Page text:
Even without support, there is a workaround which lets you install it on unsupported hardware. It runs really well on my 2012 model ThinkPad.
 

silversurfer

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Third-party widgets could soon arrive on Windows 11, suggests leak​

Today, Twitter user and prolific Windows leakster, FireCube, has uncovered purported evidence that suggests the reports back then could indeed be true. The leak, in the form of screenshots, suggests that third-party widgets support could soon be coming to a Windows 11 build near you.

The leaked images show information related to the publishing of widgets on Microsoft Store as recommended by Microsoft for greater discoverability on both the Store as well as on the Widget Board.

Widget submission Microsoft Store
 

Gandalf_The_Grey

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I installed Win 11 (bypass) with USB flash on my main PC a few days ago it went good and i got updates today, i'm on Win 11 Pro 21H2 (OS build 22000.434)
Time to install the latest update:
Windows 11, version 21H1 (original release): KB5010795
Gets you Win 11 21H2 (OS build 22000.438)
 

CyberTech

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silversurfer

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How to bring back legacy desktop icons on Windows 11​

Although the Windows 11 desktop only comes with the Recycle Bin icon, it's still possible to bring back all the legacy system icons to the desktop, including Computer, User's Files, Network, and Control Panel, even though the Settings app is replacing it. You only need to know where to find them.

If you want a little more traditional look, Windows 11 continues to ship with the "Desktop Icon Settings" that lets you choose the icons you want to on the desktop and the option to change their icons to anything you like. In this Windows 11 guide, we will walk you through the easy steps to bring back the legacy system icons to the desktop.
 

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Gandalf_The_Grey

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Narrow Taskbar on Windows 11 build 22538 may be a hint for new changes, new Task Manager too
A couple of days ago, Microsoft released a new Windows 11 build 22538 to Insiders on the Dev channel. The build fixes Explorer crash issues, Taskbar date and time problems, among others.

Speaking of the Taskbar, German outlet Deskmodder discovered something interesting in the new build 22538. Apparently, when narrowing the Taskbar now, the Date and Time section is no longer cut off unlike in some of the previous builds. The site has provided a comparison image of three different scenarios.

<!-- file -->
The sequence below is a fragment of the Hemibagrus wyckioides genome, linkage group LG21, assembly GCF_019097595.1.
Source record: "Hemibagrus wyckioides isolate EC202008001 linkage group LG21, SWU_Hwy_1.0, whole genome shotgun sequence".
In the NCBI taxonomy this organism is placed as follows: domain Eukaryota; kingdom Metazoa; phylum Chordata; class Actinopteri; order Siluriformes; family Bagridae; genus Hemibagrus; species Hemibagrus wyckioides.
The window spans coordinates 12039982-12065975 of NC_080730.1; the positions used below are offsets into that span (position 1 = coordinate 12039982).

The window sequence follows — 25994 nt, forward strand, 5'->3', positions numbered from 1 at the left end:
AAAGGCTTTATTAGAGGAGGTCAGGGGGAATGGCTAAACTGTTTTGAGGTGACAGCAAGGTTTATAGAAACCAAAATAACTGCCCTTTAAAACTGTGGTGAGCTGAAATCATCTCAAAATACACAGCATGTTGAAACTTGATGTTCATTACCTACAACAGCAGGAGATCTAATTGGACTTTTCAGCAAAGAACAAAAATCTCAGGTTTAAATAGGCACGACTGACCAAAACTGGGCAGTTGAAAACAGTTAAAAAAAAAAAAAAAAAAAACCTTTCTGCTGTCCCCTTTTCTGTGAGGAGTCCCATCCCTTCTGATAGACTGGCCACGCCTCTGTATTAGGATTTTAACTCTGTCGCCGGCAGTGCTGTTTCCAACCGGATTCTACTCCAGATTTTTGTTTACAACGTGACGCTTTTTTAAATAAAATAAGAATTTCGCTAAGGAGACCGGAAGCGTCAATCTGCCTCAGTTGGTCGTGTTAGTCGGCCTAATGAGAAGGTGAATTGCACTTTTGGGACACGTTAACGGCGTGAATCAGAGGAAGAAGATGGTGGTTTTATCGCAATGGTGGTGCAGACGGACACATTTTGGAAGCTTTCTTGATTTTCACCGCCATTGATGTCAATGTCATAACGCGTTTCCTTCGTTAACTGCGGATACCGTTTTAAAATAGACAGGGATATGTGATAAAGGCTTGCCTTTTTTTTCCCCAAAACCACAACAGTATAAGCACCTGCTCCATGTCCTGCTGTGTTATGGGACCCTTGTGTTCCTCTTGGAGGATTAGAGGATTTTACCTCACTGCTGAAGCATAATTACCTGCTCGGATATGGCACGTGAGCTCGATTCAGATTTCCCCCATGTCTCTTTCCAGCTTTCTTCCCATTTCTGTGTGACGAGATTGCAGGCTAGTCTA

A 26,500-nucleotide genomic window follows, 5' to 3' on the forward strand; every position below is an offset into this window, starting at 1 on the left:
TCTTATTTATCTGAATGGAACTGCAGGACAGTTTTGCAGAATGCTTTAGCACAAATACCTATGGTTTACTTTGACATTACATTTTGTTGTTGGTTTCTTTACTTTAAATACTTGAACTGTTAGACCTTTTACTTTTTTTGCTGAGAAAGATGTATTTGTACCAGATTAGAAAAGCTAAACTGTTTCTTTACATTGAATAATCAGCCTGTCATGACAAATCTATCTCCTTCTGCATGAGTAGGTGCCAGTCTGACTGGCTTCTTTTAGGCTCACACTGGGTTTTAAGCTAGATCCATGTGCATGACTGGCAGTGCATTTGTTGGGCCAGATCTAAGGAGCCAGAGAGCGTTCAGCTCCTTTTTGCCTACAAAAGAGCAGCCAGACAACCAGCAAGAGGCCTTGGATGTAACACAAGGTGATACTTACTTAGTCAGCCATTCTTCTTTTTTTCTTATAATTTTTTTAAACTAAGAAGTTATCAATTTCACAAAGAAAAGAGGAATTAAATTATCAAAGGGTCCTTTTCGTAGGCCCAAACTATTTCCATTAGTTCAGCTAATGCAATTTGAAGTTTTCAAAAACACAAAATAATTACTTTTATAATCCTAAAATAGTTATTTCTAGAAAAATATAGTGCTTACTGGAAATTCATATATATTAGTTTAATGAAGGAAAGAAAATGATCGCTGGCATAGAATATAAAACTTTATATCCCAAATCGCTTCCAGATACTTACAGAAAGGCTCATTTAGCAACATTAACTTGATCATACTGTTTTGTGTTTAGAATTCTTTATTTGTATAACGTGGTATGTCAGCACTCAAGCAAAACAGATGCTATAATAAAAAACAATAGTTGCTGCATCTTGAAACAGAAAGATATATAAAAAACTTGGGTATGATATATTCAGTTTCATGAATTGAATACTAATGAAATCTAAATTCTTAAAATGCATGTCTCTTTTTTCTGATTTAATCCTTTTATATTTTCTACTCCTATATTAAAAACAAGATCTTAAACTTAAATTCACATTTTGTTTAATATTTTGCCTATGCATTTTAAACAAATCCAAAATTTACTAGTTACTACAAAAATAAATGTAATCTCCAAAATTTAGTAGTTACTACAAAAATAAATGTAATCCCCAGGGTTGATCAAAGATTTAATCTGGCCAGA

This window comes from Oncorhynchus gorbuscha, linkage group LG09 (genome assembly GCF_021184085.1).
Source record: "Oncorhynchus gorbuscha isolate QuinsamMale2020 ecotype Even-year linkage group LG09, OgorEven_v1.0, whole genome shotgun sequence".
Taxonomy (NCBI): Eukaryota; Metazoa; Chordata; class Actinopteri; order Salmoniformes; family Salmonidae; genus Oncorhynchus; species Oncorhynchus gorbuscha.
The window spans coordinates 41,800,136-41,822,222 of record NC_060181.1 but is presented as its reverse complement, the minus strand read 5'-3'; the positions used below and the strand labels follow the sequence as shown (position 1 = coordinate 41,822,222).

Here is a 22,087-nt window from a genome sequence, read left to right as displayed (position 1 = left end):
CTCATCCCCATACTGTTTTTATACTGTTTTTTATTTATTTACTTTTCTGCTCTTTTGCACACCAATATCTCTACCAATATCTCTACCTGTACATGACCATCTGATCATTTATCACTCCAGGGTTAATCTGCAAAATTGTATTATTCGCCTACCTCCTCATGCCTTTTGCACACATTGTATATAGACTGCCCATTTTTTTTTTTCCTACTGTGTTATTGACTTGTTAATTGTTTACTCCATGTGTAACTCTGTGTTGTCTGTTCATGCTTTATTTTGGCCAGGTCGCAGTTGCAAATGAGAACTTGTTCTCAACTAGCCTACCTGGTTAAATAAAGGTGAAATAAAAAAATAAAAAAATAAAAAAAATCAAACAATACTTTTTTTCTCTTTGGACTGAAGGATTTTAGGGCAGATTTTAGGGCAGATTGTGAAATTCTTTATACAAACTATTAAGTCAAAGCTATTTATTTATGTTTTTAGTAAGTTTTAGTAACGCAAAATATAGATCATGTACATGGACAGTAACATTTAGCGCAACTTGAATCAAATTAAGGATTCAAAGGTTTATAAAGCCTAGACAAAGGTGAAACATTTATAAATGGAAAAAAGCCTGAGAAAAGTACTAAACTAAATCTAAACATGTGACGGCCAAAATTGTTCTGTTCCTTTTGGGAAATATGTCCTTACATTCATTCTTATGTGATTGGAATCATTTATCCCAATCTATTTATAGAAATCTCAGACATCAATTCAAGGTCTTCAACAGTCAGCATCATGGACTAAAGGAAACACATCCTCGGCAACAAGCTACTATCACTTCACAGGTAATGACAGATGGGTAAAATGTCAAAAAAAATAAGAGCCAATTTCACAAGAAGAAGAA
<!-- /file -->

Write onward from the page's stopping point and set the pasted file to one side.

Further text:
Narrow Taskbar bug comparison
The first (top) image is that of the narrow Taskbar in the release version of Windows 11 where the date and time section clearly cuts off. The second image is under a normal Taskbar view (not narrow) in Build 22538 where the date and time appear normally. The third and final image (at the bottom) is also under Windows 11 build 22538 where, despite using a narrow Taskbar, the date and time are not cut off.

The site speculates that this could be an indication of Microsoft internally tinkering around with the Taskbar and could be a sign of further changes to come, such that we need not use Registry edits to resize the Taskbar anymore and it may become a feature in the future. Microsoft had already fixed a somewhat similar issue back with Build 22463.

The new Build 22538 has also revealed a new hidden gem related somewhat closely to the Taskbar. Microsoft is seemingly working on a redesigned Task Manager. The feature was shared on Twitter by FireCube and here are some of the images:

From a quick glance, it appears that there will be new dedicated options for adding tasks or ending running ones, new CPU, GPU, Memory, Disk icons, alongside an apparent dark mode option. Although it is hidden from plain sight, the redesigned Task Manager can be activated using ViveTool.
 

amirr

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I installed it:

1642761767015.png
I like the new Alt+tab design, and the new design for Notepad.
The screenshot above says its valid till October 2022. So will the new stuff be available in the stable version of Windows by the October 2022?